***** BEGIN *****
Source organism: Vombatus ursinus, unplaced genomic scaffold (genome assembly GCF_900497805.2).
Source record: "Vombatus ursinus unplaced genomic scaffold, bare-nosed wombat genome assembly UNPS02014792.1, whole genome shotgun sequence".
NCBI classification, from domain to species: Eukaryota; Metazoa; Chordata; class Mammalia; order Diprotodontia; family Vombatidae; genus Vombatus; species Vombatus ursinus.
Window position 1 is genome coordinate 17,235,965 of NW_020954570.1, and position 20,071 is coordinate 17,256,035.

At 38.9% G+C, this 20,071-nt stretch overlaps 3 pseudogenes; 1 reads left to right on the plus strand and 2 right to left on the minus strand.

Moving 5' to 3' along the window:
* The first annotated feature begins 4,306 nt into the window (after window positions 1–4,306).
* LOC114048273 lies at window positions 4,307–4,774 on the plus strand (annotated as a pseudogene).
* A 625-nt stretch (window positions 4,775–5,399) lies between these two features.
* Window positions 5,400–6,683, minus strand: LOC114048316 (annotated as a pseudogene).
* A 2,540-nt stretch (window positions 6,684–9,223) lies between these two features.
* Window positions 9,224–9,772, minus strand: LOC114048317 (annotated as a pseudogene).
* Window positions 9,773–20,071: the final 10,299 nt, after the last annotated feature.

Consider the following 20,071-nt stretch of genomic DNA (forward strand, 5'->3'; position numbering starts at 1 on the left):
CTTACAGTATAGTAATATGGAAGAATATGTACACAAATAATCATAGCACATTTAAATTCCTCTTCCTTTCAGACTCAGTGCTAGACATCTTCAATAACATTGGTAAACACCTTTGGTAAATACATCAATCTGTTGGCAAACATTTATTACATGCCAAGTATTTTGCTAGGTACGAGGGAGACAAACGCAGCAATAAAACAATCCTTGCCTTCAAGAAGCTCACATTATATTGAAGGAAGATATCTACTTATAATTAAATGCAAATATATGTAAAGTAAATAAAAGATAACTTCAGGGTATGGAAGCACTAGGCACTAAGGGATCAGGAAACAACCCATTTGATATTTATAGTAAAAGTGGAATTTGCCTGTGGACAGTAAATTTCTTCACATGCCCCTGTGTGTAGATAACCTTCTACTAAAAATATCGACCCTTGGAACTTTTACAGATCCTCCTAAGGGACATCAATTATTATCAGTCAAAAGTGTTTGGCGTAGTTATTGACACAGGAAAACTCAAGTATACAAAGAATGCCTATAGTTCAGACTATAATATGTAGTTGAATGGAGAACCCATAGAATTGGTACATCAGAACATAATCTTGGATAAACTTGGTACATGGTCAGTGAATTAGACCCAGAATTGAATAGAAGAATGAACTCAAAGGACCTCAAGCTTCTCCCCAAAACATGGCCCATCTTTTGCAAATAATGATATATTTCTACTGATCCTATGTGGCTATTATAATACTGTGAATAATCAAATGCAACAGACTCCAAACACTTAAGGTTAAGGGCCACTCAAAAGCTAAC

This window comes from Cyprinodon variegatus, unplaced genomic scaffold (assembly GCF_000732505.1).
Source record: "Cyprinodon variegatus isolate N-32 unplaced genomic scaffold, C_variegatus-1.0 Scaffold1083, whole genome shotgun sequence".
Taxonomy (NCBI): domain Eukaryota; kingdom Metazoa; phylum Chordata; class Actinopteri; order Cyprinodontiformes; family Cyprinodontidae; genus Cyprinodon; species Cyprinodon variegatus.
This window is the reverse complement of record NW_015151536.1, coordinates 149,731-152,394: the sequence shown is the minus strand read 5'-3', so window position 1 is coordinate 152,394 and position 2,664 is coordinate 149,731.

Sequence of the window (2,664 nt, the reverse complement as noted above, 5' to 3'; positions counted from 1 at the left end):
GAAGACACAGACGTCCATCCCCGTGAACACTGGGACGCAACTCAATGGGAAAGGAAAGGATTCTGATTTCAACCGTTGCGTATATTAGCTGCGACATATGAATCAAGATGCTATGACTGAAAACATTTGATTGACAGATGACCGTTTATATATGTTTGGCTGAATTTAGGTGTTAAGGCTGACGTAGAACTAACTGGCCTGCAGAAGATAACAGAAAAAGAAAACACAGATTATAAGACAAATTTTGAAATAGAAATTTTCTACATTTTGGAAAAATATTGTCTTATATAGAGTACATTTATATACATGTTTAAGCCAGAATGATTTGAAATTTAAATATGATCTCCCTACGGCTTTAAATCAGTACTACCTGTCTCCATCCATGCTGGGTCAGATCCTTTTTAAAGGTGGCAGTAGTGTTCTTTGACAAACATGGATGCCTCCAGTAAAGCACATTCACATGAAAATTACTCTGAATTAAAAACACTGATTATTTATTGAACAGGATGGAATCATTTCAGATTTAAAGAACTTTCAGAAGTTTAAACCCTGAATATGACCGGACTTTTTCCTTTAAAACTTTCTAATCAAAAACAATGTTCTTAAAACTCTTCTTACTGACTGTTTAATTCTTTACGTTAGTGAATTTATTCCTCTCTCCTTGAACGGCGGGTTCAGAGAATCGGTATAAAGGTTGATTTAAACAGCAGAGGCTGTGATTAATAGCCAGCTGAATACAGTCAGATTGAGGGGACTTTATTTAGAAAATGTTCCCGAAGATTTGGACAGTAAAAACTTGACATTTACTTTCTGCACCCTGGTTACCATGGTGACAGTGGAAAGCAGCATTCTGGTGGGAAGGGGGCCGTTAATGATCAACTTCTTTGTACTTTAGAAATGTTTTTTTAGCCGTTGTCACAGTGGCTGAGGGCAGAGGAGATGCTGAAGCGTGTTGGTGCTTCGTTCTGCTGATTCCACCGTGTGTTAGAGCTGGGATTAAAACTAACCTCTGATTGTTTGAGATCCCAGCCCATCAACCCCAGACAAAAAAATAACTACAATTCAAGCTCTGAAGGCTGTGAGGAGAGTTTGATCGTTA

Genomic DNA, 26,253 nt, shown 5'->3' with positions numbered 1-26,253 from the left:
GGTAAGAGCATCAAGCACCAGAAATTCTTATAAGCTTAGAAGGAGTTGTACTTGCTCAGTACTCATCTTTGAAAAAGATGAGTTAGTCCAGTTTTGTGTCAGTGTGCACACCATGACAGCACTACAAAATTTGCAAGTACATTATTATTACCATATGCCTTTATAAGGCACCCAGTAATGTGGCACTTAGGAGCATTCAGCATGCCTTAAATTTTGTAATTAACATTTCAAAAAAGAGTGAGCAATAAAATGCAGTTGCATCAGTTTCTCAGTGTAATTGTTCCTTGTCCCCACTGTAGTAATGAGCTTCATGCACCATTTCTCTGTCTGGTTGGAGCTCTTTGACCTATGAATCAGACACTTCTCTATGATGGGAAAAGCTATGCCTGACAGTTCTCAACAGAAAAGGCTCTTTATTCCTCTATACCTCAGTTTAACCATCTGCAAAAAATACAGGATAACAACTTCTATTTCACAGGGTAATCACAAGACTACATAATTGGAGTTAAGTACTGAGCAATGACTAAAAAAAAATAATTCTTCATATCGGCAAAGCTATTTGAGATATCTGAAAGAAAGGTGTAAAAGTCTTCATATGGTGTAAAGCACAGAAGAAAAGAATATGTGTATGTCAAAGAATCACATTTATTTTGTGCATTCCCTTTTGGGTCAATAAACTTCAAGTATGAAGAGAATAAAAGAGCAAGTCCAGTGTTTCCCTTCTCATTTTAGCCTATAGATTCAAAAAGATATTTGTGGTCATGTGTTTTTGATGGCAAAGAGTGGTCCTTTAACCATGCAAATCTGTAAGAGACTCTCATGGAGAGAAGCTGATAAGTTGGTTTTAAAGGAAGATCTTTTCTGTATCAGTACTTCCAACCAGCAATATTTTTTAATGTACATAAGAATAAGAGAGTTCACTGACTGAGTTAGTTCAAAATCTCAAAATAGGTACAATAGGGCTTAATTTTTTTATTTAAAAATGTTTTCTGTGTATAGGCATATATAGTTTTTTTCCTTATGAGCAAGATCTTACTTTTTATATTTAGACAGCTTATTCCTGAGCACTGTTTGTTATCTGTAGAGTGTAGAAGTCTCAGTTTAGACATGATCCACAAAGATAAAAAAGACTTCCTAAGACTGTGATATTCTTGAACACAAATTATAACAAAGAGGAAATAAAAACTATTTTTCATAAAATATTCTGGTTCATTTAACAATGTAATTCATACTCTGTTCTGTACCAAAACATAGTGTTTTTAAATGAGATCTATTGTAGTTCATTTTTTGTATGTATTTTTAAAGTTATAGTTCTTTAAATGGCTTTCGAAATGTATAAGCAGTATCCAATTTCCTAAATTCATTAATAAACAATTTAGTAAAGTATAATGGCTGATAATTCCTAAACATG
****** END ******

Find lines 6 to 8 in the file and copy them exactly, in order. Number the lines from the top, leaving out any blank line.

Moving 5' to 3' along the window:
* The first annotated feature begins 4,306 nt into the window (after window positions 1–4,306).
* LOC114048273 lies at window positions 4,307–4,774 on the plus strand (annotated as a pseudogene).